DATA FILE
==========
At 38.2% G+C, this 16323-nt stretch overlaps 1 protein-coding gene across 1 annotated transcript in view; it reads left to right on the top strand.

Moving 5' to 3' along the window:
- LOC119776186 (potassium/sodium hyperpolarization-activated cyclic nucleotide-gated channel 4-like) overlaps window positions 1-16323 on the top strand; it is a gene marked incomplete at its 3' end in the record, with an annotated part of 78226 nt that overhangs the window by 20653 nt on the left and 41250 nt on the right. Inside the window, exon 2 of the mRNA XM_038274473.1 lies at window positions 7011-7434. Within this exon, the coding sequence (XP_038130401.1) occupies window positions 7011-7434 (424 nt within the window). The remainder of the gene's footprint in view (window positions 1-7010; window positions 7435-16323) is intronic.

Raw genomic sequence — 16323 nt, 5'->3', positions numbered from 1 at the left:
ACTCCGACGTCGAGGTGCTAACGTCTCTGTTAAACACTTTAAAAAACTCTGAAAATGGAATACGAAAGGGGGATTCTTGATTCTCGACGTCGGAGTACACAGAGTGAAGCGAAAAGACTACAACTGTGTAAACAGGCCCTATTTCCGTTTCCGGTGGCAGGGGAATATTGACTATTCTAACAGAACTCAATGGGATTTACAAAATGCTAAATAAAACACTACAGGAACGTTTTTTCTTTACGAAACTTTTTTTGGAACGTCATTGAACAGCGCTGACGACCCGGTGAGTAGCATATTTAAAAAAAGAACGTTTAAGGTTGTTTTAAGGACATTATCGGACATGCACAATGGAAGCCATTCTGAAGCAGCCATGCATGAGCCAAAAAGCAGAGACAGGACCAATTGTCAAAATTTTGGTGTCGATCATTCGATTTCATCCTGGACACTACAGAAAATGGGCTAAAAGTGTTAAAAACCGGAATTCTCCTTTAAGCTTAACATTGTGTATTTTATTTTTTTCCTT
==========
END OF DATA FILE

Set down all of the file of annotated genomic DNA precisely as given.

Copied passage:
At 38.2% G+C, this 16323-nt stretch overlaps 1 protein-coding gene across 1 annotated transcript in view; it reads left to right on the top strand.

Moving 5' to 3' along the window:
- LOC119776186 (potassium/sodium hyperpolarization-activated cyclic nucleotide-gated channel 4-like) overlaps window positions 1-16323 on the top strand; it is a gene marked incomplete at its 3' end in the record, with an annotated part of 78226 nt that overhangs the window by 20653 nt on the left and 41250 nt on the right. Inside the window, exon 2 of the mRNA XM_038274473.1 lies at window positions 7011-7434. Within this exon, the coding sequence (XP_038130401.1) occupies window positions 7011-7434 (424 nt within the window). The remainder of the gene's footprint in view (window positions 1-7010; window positions 7435-16323) is intronic.

Raw genomic sequence — 16323 nt, 5'->3', positions numbered from 1 at the left:
ACTCCGACGTCGAGGTGCTAACGTCTCTGTTAAACACTTTAAAAAACTCTGAAAATGGAATACGAAAGGGGGATTCTTGATTCTCGACGTCGGAGTACACAGAGTGAAGCGAAAAGACTACAACTGTGTAAACAGGCCCTATTTCCGTTTCCGGTGGCAGGGGAATATTGACTATTCTAACAGAACTCAATGGGATTTACAAAATGCTAAATAAAACACTACAGGAACGTTTTTTCTTTACGAAACTTTTTTTGGAACGTCATTGAACAGCGCTGACGACCCGGTGAGTAGCATATTTAAAAAAAGAACGTTTAAGGTTGTTTTAAGGACATTATCGGACATGCACAATGGAAGCCATTCTGAAGCAGCCATGCATGAGCCAAAAAGCAGAGACAGGACCAATTGTCAAAATTTTGGTGTCGATCATTCGATTTCATCCTGGACACTACAGAAAATGGGCTAAAAGTGTTAAAAACCGGAATTCTCCTTTAAGCTTAACATTGTGTATTTTATTTTTTTCCTT